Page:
Feeding the Frequently Famished Hummingbird

Nothing ever moved so fast in an effort to stay still. That’s what I think when I see a hummingbird hovering in the air with its bill poking into a long, tubular flower. Then my mind drifts off to thoughts about the miraculous qualities of these feathered marvels – many of which are clothed in hues more vibrant than those of the rubies, emeralds, and other splendidly colored gemstones used to describe them.

 Ruby-Throated Hummingbirds are, by far, the most common species in the eastern and midwestern states. West of that, there are a handful of hummingbird species collectively referred to as (you might have guessed) Western Hummingbirds. But while these different species may inhabit different regions, they all live their waking hours in bursts of high-speed flight.

 The hummingbird’s name comes from the humming sound made by the super-fast movement of its wings. For example, Ruby-Throated Hummingbirds average about 70 wingbeats per second – that’s 4,200 beats per minute -- in normal flight, and like all hummingbirds, they can fly ahead or backwards, move straight up or down, dart from side to side, hover in mid-air, and even fly upside down for short periods.

 Now all that movement and speed takes a lot of energy, and hummingbirds get the fuel they need by feeding five or six times per hour. In fact, they may visit over 1,000 flowers each day in order to get enough to eat.  They need to feed so often because, along with the insects and spiders they eat, they need to consume half their weight in high-calorie nectar or sugar water daily.  Their extremely fast metabolisms demand it and failure to do so could lead to starvation in only a few hours.

 One of the most endearing qualities of these little bundles of liveliness is that they are so easy to bring in close enough to study. All it takes is a garden filled with flowers or a feeder filled with sugar water.  But there are a few guidelines to follow if you want the local hummingbirds to regularly visit your home.

 If you are a gardener, you should plant the kind of flowers hummingbirds like best.  Cardinal flowers, bee balm, beardtongue, columbine, honeysuckle, and hostas are a few of these. But almost any plants that have tubular blossoms are sure to generate a visit from any hummingbirds in your area. Especially if those blossoms are red.

 Setting out a feeder is an easier way to bring hummingbirds in near enough for close observation.  There is an amazing variety of these devices and, according to the U.S. Patent and Trademark Office, there are more on the way. But there are two things to consider when purchasing one, First, does the feeder leak? If it does, you’ll have ants, wasps, and a mess around your feeder. Secondly, is the feeder easy to clean? This is important because if the ports get rusty or clogged or the syrup mixture in the feeder spoils, your feeder won’t attract many birds, and those that do come could become ill.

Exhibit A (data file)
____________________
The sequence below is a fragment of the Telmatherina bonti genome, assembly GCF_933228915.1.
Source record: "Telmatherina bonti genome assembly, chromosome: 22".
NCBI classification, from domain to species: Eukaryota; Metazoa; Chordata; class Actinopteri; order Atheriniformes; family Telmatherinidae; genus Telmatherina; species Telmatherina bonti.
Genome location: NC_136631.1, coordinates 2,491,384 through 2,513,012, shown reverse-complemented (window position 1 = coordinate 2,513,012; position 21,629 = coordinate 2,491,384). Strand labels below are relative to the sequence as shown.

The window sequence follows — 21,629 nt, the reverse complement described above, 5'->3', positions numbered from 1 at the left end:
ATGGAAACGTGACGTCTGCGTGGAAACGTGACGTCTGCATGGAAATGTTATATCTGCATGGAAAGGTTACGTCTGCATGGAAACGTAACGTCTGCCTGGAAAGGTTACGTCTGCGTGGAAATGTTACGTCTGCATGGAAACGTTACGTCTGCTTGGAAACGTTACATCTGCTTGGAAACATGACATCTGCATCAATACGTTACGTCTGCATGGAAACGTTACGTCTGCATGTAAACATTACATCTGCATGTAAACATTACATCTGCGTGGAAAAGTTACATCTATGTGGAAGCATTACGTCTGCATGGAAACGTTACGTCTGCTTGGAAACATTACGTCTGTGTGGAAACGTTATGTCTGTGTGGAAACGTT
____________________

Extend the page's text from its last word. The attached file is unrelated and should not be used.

Once you have your feeder (and have tested it for leaks), it is time to make the sugar-water hummingbirds love to eat. It is quite easy. All you need to do is mix one part granulated sugar with four parts water and stir until the water is clear. I usually use half of a cup of sugar mixed in two cups of warm water. I use warm water because the sugar dissolves much easier in it.

 Then, when you have filled the feeder, put it out in a place that is located where it won’t be in direct sunlight throughout the day. This is because too much sun will cause your homemade nectar to spoil more quickly. It is also a good idea to locate your feeder where there are some bushes or trees nearby so the birds will have a place to perch when they aren’t feeding.

 Hummingbirds may visit your feeder throughout the day, but they will come more often in the early morning and just before dark. This is because they are just coming out of, or about to go into, a night spent in an extremely deep sleep during which they could not feed.

 This sleep, called torpor, is more like hibernation than a normal slumber, and in this state, the birds’ metabolism, heart rate, and breathing are slowed down to a fraction of what they are during the daylight hours. This is done to conserve enough energy to make it through the night without starving – especially during cooler nights.

 By the way, hummingbirds are very territorial and closely guard the flowers and feeders they consider to be their own. Of course, other birds try to sneak in and “steal” a quick sip of nectar, but in no time at all, the “home” bird will attack and drive the other bird away. So if you want to have more than one feeder, place them so they are not visible to each other.

 Later in the year, as summer turns to autumn, most hummingbirds begin feeding more to gain weight for their annual migration down to the southern parts of the United States, Mexico, or Central America. Many will travel over a thousand miles, and some will even make the 500-mile trip across the Gulf of Mexico without a single stop. So even though your local birds have moved on, leave your feeder out for a few more weeks to provide migrants from areas further north with a much-needed meal.

 Sometime in March or April, the Hummingbirds will return to your area, so put your feeder out around this time. You have a good chance that the same bird that visited you last year will be back again to your delight and that of every child in the house.

 Hummingbirds are truly remarkable, and the person who can’t find anything interesting about these tiny creatures hasn’t looked very hard. Take a little time to learn more about them, and you are likely to find yourself dazzled by more than just their radiant colors.




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